Mouse regulatory DNA landscapes reveal global principles of cis-regulatory evolution

Jeff Vierstra, Eric Rynes, Richard Sandstrom, Miaohua Zhang, Theresa Canfield, R. Scott Hansen, Sandra Stehling-Sun, Peter J. Sabo, Rachel Byron, Richard Humbert, Robert E. Thurman, Audra K. Johnson, Shinny Vong, Kristen Lee, Daniel Bates, Fidencio Neri, Morgan Diegel, Erika Giste, Eric Haugen, Douglas DunnMatthew S. Wilken, Steven Josefowicz, Robert Samstein, Kai Hsin Chang, Evan E. Eichler, Marella De Bruijn, Thomas A. Reh, Arthur Skoultchi, Alexander Rudensky, Stuart H. Orkin, Thalia Papayannopoulou, Piper M. Treuting, Licia Selleri, Rajinder Kaul, Mark Groudine, M. A. Bender, John A. Stamatoyannopoulos

Research output: Contribution to journalArticlepeer-review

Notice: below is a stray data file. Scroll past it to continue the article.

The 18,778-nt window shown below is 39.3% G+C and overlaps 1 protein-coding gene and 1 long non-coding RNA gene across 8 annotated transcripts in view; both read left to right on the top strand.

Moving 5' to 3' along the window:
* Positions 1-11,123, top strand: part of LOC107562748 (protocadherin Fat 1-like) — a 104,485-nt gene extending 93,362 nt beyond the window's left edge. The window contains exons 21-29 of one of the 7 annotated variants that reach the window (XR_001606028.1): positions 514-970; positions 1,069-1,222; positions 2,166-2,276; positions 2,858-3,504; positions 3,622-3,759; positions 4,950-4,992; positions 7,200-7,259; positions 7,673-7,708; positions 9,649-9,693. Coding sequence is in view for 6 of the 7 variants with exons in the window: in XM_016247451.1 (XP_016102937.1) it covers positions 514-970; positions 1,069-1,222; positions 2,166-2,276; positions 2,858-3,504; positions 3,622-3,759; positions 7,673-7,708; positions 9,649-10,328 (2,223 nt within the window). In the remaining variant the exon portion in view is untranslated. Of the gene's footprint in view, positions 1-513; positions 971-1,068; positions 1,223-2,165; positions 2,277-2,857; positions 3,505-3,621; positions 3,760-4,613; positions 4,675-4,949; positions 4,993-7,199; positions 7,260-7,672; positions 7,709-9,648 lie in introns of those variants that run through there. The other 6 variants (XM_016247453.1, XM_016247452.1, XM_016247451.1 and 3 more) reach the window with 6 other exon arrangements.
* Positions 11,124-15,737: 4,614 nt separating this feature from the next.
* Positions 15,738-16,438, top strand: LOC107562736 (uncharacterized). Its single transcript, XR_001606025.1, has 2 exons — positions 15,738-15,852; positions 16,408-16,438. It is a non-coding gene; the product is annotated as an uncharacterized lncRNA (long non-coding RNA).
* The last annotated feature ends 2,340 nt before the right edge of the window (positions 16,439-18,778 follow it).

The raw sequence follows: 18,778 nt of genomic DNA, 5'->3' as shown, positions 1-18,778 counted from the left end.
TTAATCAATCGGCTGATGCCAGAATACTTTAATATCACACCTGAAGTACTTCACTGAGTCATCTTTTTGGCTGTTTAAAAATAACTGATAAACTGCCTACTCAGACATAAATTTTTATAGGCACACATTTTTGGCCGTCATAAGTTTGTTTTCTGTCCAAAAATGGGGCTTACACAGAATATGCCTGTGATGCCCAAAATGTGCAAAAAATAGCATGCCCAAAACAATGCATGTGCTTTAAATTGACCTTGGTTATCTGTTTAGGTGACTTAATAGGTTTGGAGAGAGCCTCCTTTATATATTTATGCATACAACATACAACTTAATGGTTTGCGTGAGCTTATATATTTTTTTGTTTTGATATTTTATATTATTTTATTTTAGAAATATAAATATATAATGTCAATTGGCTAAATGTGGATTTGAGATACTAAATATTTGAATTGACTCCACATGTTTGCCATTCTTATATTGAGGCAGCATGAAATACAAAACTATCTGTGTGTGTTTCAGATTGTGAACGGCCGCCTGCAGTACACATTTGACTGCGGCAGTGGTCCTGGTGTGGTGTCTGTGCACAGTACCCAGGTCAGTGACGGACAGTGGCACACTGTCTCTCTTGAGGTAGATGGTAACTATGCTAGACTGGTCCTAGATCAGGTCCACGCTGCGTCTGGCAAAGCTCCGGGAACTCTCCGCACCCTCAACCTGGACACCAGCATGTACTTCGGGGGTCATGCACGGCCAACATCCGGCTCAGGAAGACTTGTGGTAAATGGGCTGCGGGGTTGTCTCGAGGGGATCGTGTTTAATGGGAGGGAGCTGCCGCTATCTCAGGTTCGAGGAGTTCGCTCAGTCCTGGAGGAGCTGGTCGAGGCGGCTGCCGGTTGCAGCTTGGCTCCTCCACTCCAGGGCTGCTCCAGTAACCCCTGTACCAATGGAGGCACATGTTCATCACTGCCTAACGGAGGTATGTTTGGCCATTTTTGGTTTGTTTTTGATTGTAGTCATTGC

168 Scopus citations


To study the evolutionary dynamics of regulatory DNA, we mapped >1.3 million deoxyribonuclease I-hypersensitive sites (DHSs) in 45 mouse cell and tissue types, and systematically compared these with human DHS maps from orthologous compartments. We found that the mouse and human genomes have undergone extensive cis-regulatory rewiring that combines branch-specific evolutionary innovation and loss with widespread repurposing of conserved DHSs to alternative cell fates, and that this process is mediated by turnover of transcription factor (TF) recognition elements. Despite pervasive evolutionary remodeling of the location and content of individual cis-regulatory regions, within orthologous mouse and human cell types the global fraction of regulatory DNA bases encoding recognition sites for each TF has been strictly conserved. Our findings provide new insights into the evolutionary forces shaping mammalian regulatory DNA landscapes.

Original languageEnglish (US)
Pages (from-to)1007-1012
Number of pages6
Issue number6212
StatePublished - Nov 21 2014

ASJC Scopus subject areas

  • General


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